• Open Source 3D printing cuts cost from $4,000 to only $0.25 says new study

    Slot die coating is a means of adding a thin, uniform film of material to a substrate. It is a widely used method for the manufacturing of electronic devices – including flat screen televisions, printed electronics, lithium-ion batteries and sensors.

    Up until recently, slot die components were only machined from stainless steel, restricting development and making the process expensive. Now slot dies for in-lab experimental use can be made on a 3D printer at a fraction of the cost.

  • Dutch firm unveils world's first 3-D-printed propeller

    Three-dimensional (3-D) printing technology has caught the logistics world's attention for its potential to save on warehouse and shipping costs by producing items on demand at any location. In the past two years, for example, UPS Inc. announced plans to partner with software developer SAP SE to build a nationwide network of 3-D printers for use by its customers, and General Electric Co. spent nearly $600 million to buy a three-quarters stake in the German 3-D printing firm Concept Laser GmbH.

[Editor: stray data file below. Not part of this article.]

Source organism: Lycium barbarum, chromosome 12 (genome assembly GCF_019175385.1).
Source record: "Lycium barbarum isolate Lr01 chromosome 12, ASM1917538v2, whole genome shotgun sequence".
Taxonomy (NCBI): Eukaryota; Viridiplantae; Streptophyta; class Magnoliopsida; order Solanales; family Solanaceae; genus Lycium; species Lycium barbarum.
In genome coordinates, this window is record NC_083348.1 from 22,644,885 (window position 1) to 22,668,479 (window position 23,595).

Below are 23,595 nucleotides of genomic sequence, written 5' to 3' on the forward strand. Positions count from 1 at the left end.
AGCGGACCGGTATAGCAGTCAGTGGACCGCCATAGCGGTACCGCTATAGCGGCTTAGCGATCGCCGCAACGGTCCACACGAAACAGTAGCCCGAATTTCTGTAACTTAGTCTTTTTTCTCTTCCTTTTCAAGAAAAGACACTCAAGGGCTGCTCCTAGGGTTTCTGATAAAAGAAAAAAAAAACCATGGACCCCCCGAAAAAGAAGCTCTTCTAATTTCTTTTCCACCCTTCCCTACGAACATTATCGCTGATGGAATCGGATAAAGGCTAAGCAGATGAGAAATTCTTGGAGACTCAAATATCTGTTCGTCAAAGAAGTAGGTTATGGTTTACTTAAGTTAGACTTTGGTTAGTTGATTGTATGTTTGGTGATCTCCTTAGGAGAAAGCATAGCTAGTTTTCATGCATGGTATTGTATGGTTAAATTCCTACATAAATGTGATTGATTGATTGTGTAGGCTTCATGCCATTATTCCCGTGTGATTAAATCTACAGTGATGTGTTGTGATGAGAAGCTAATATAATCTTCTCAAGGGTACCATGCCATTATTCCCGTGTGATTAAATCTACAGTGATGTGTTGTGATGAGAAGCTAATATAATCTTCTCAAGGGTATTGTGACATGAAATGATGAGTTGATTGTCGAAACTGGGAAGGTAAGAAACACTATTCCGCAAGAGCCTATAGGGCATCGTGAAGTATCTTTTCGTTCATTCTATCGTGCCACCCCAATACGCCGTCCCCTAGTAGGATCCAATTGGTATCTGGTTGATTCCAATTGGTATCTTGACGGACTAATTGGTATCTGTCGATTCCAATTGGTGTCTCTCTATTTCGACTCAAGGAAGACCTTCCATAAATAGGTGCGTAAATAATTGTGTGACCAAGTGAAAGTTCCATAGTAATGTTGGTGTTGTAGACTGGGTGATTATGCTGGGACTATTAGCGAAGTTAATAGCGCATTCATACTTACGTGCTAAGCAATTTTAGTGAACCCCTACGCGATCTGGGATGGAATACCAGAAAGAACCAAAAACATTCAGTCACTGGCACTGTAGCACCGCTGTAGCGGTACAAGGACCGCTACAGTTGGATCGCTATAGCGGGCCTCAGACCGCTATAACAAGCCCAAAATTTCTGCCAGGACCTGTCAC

Recently, transportation companies have begun turning to the same technology for another application, creating the actual hardware used in vehicles that move the freight. For instance, in late 2016, global aircraft maker Airbus S.A.S. contracted with manufacturing firm Arconic Inc. to supply 3-D printed metal parts for its commercial aircraft.

Graphics: RadeonSI NIR Backend, RADV Vulkan Driver, Direct Rendering Manager

Filed under
Graphics/Benchmarks
  • RadeonSI NIR Backend Now Supports GLSL 4.50

    The experimental RadeonSI NIR back-end is taking a final step forward for Mesa 18.0.